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What does ADHD stand for?
When the medical community officially recognized ADHD (Attention Deficit Hyperactivity Disorder) as a medical diagnosis with origin, traceable symptoms and a course of treatment, many anxious parents collectively sighed in relief. The prospect of acknowledgment of, and relief from, a condition that has for so long disrupted the lives of entire families was nothing short of a miracle for many. Unfortunately, now some fifteen years after the initial diagnoses of this neuro-behavioral disorder, it seems that ADHD is being over-diagnosed and children are potentially being overmedicated.
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Symptoms of ADHD
Symptoms of ADHD include persistent patterns of compulsive behavior and an inability to focus or concentrate on a task. ADHD affects twice as many boys as girls, and 10% to 40% of victims diagnosed in childhood continue to have symptoms as adults. There is strong medical evidence of genetic predisposition to ADHD, with confirmed cases tending to run in families.
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Treatments of ADHD
Treatment of ADHD typically includes a combination of medication, behavioral counseling for the patient and family. Additionally, modifications to environment and lifestyle facilitate a more structured pattern of behavior for the child. While most cases involve the use of stimulant medications, the effects of stimulants on children for a period of more than three years has not been determined, and long term effects are also uncharted.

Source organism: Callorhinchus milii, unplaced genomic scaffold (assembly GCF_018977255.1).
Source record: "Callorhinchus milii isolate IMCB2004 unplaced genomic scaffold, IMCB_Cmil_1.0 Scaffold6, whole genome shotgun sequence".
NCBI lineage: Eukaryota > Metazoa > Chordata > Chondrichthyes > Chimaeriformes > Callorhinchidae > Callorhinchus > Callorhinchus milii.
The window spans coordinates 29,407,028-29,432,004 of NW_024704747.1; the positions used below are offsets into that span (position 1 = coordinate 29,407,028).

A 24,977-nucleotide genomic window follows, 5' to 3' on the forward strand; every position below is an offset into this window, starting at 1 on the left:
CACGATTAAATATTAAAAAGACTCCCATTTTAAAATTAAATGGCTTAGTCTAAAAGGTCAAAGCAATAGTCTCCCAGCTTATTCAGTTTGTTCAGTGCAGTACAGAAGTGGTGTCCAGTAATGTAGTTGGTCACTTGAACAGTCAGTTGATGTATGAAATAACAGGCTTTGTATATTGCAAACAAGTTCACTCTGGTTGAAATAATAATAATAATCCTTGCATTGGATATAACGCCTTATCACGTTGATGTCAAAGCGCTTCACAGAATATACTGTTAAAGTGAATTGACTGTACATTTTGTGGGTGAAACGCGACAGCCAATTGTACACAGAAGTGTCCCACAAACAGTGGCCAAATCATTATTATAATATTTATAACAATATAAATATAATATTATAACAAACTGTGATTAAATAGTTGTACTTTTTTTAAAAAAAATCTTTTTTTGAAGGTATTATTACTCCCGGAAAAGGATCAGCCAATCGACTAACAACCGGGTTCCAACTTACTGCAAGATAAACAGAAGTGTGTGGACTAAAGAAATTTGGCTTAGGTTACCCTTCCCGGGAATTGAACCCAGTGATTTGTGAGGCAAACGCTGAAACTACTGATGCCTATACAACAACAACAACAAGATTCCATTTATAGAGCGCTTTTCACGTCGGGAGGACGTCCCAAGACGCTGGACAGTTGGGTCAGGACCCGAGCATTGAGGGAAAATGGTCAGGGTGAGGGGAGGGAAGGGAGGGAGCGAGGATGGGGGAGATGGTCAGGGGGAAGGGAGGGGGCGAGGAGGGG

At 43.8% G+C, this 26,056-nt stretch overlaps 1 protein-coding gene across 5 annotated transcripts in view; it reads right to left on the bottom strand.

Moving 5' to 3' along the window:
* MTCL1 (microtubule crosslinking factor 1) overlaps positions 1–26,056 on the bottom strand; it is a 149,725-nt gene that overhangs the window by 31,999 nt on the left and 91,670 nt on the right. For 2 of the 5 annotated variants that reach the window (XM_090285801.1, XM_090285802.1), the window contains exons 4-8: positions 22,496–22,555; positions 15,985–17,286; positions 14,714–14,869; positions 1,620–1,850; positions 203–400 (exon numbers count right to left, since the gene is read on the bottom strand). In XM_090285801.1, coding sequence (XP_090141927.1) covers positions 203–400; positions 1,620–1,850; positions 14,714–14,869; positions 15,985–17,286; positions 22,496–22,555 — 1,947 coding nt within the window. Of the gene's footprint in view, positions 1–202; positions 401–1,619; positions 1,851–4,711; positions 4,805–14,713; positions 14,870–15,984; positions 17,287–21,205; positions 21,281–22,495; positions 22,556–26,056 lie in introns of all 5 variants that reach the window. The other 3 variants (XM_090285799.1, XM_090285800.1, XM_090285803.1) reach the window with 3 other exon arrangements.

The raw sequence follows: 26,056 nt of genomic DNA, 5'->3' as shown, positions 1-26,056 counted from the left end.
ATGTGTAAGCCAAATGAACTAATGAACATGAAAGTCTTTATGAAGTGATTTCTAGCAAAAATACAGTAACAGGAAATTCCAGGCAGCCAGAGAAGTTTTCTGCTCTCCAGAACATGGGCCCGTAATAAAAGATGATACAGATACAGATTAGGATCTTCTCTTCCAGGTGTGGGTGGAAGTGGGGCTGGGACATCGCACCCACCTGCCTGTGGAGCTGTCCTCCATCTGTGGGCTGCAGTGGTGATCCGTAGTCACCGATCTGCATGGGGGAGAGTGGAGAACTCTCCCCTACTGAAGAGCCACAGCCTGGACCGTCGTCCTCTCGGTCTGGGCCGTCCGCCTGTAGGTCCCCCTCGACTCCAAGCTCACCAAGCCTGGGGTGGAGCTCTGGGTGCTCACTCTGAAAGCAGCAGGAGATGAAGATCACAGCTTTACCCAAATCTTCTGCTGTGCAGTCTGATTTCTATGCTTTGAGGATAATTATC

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Causes of ADHD
Clinical studies indicate that ADHD, in addition to its strong genetic predisposition, is more likely in children who were exposed to alcohol or tobacco in the utero. Additionally, studies have suggested that the ingestion of certain food color additives in fruit drinks by children is consistent with the diagnosis of ADHD. Previously thought a cause of hyperactivity, consumption of sugar is no longer believed to contribute to ADHD. Many children, it seems, grow out of ADHD as they develop coping skills with maturity.
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Are Children Over-diagnosed with ADHD?
With over 90% of children diagnosed with ADHD on the medication Ritalin, and some communities reporting a caseload of ADHD topping 600% over the national average, the question remains as to whether ADHD is being over diagnosed or whether doctors are just getting more efficient at identifying the condition. Ritalin is a stimulant, and some doctors are now warning against its overuse especially in small children as it is a mind altering drug and the long term effects are generally unknown. It is difficult to determine if a series of negative behavioral patterns in children with ADHD as they mature into adolescence, is due to the progression of the disorder or as a side effect of Ritalin. Until clinical diagnosis can be made, measuring the actual chemical levels in the brain, use of mind-altering medications, especially in children, will continue to be a topic of debate.
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